December 18, 2012
For students with disabilities at Colorado State University, increased awareness and advances in technology have helped to make attaining a college degree more accessible than ever. This is thanks to Ellie Gilfoyle, former department head in occupational therapy, who had the foresight to help establish the Assistive Technology Resource Center in the early '90s, and who also later funded an endowment to support the center.
James Peth, a student earning his Masters of Public Health in Nutrition, has attended CSU for two years, working with ATRC to develop practical solutions to problems caused by his disability—everything from taking notes in class to having an easily accessible work space.
“My needs have been a little different than maybe what some other students have,” Peth said. “The key to academic success is having the ability to get work done while I’m on campus, and it’s not that straightforward because my hands don’t work.”
Among other programs that improve the experiences of students with disabilities on campus, the Department of Occupational Therapy’s ATRC mainly provides direct services to CSU students and employees with disabilities in the form of assistive technology assessments, accommodations, training, equipment loans, and resources.
The ATRC’s process first evaluates students to determine the best possible match between the person, environment, and available technology options, and to help determine what sort of equipment to utilize. Rather than just general technology to assist those with needs, ATRC works directly with students to solve their specific needs.
In addition to the direct services to students and employees with disabilities, the ATRC also acts as an advocate for students with disabilities at CSU, ensuring that they receive the tools they need to be successful in their college courses, as well as assisting the campus in training faculty and staff in how to create accessible course materials and web content.
“I’ve needed a different track ball and keyboard and things like that, they’ve worked with me to really meet my specific needs,” Peth said. “I can’t believe how supportive they’ve been. We just kept working at it and talking with faculty here in food science and human nutrition.” As a team, they were able to create a learning environment that greatly improved Peth’s ability to complete his coursework, he said.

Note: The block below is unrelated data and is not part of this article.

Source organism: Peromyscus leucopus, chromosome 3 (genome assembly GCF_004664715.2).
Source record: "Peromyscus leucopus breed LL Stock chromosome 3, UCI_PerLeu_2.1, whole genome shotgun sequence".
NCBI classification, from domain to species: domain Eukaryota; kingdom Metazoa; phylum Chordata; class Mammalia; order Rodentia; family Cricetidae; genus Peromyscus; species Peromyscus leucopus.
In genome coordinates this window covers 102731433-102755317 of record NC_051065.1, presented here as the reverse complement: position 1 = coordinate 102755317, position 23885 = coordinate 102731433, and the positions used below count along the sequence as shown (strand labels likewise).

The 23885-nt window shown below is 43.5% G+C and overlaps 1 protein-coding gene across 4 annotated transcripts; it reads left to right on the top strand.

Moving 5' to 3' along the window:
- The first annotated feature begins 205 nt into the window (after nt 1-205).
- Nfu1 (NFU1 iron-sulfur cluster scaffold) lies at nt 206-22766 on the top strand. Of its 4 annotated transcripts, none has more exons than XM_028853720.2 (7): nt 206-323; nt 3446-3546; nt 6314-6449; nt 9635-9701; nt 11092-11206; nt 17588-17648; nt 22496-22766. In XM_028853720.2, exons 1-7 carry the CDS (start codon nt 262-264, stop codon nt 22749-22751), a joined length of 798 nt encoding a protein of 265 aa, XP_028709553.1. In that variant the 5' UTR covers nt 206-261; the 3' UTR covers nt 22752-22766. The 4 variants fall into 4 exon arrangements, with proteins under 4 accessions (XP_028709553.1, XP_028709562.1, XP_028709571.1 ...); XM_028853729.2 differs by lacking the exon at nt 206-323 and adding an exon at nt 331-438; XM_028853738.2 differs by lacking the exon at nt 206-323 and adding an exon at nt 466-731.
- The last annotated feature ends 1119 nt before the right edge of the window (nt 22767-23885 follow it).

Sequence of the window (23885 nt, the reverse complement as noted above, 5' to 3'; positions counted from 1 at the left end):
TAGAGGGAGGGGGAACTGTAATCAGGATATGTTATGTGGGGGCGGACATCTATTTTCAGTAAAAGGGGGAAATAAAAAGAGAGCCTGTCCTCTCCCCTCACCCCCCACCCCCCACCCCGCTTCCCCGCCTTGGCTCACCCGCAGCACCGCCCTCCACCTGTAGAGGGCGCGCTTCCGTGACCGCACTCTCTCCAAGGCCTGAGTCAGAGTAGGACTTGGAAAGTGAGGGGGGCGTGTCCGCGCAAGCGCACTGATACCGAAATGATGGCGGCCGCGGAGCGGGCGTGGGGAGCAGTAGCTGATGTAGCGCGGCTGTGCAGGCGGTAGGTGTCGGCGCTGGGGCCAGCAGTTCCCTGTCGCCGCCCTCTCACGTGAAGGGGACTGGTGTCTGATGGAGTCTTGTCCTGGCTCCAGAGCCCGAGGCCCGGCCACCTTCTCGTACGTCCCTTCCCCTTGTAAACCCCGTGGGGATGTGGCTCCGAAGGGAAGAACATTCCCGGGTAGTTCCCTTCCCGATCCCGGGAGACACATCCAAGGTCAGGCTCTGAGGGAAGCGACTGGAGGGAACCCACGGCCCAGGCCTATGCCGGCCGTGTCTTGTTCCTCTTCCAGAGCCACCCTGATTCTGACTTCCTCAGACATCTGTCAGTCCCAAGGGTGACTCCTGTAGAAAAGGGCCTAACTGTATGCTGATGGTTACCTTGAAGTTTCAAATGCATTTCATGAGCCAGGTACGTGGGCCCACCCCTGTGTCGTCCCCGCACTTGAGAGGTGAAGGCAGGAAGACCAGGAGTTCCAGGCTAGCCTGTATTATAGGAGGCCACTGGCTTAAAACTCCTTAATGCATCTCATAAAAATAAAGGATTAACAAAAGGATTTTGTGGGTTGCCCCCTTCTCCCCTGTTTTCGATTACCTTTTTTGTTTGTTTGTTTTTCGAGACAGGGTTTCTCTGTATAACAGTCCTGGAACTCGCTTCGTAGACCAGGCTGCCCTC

“I’ve received so much support related to software—especially voice recognition software,” Peth said. “I take notes in class using iPad applications and record lectures using an iPhone. These mobile devices and applications have made it much easier for me to return to school.”
Primary recipients of services from ATRC are students with an identified disability as defined by Section 504 of the Rehabilitation Act and Title II of the Americans with Disabilities Act, including many non-apparent disabilities as well.
Bryant Monreal, a CSU student studying industrial organizational psychology, was not identified as having a disability when he first entered college. Unable to understand why he was struggling so much in his classes, Monreal was placed on academic probation after his freshmen year and dropped out of school.
Taking a year off, Monreal was eventually diagnosed with a form of dyslexia, which causes him to occasionally mix up words and letters when he’s writing or typing. Coming back to CSU with a new understanding, Monreal became involved with ATRC, who’ve helped him gain access to resources that help mitigate negative effects of his disability while doing schoolwork, such as software with voice recognition technology.
“Dragon Naturally Speaking allows me to speak into a microphone and it will type everything I say onto a word document,” said Monreal. ATRC also has a program called Ginger, which Monreal uses the most, “It finds mixed words in a paper I type and asks me if this is what I meant. For example if say I ‘red’ the book, it will ask me to fix it to ‘read.’”
In addition, Monreal has been provided with other programs that make it easier to read and identify words when researching online. “Thanks to ATRC I can do better on my papers and actually get work done at the library. I have two A's and three B's in my classes. It’s not all thanks to ATRC, but a big part of the credit goes to them.”
ATRC’s support is much more than the technology and resources provided, however. Peth stresses the importance of working with great people as the primary reason for his success with the organization. “Assistive technology solutions do not always fit particular user's needs right out of the box. Some require significant troubleshooting first,” Peth said. “This has been the case for me, especially this semester, but ATRC staff Marla Roll, Shannon Lavey, and Allison Kidd have been dedicated enough to work with me to figure out perfect solutions.”
The ATRC is located in the Occupational Therapy Department at CSU. If you have been diagnosed with a disability and are eligible for their services, call them at 970-491-6258 to schedule an appointment or visit their website, atrc.colostate.edu/, for more information.
Faculty and staff needing assistance with creating course content that is accessible to students with disabilities, see atrc.colostate.edu/resources-for-faculty.aspx. For a directory of all of the resources available to make CSU more accessible, see accessibility.colostate.edu.
Contact: Marla Roll